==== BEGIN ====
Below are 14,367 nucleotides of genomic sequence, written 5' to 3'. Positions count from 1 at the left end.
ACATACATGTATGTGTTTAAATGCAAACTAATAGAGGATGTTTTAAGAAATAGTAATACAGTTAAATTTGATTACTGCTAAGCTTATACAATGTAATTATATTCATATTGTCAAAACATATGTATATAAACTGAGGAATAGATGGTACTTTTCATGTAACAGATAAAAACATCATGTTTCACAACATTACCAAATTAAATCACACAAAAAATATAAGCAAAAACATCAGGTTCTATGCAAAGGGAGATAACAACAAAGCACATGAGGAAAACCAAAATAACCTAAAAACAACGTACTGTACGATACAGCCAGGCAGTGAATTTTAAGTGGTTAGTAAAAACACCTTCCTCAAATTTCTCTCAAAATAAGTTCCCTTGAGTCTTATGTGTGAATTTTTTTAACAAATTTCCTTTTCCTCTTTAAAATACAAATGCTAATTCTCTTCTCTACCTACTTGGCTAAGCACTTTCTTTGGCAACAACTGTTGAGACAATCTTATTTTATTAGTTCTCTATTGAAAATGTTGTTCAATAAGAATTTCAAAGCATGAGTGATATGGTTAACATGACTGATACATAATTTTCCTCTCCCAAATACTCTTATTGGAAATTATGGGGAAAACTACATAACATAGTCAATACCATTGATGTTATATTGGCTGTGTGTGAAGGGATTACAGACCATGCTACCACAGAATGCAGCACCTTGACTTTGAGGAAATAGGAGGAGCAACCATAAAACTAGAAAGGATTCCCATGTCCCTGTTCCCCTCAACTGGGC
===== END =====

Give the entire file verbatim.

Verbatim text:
Below are 14,367 nucleotides of genomic sequence, written 5' to 3'. Positions count from 1 at the left end.
ACATACATGTATGTGTTTAAATGCAAACTAATAGAGGATGTTTTAAGAAATAGTAATACAGTTAAATTTGATTACTGCTAAGCTTATACAATGTAATTATATTCATATTGTCAAAACATATGTATATAAACTGAGGAATAGATGGTACTTTTCATGTAACAGATAAAAACATCATGTTTCACAACATTACCAAATTAAATCACACAAAAAATATAAGCAAAAACATCAGGTTCTATGCAAAGGGAGATAACAACAAAGCACATGAGGAAAACCAAAATAACCTAAAAACAACGTACTGTACGATACAGCCAGGCAGTGAATTTTAAGTGGTTAGTAAAAACACCTTCCTCAAATTTCTCTCAAAATAAGTTCCCTTGAGTCTTATGTGTGAATTTTTTTAACAAATTTCCTTTTCCTCTTTAAAATACAAATGCTAATTCTCTTCTCTACCTACTTGGCTAAGCACTTTCTTTGGCAACAACTGTTGAGACAATCTTATTTTATTAGTTCTCTATTGAAAATGTTGTTCAATAAGAATTTCAAAGCATGAGTGATATGGTTAACATGACTGATACATAATTTTCCTCTCCCAAATACTCTTATTGGAAATTATGGGGAAAACTACATAACATAGTCAATACCATTGATGTTATATTGGCTGTGTGTGAAGGGATTACAGACCATGCTACCACAGAATGCAGCACCTTGACTTTGAGGAAATAGGAGGAGCAACCATAAAACTAGAAAGGATTCCCATGTCCCTGTTCCCCTCAACTGGGC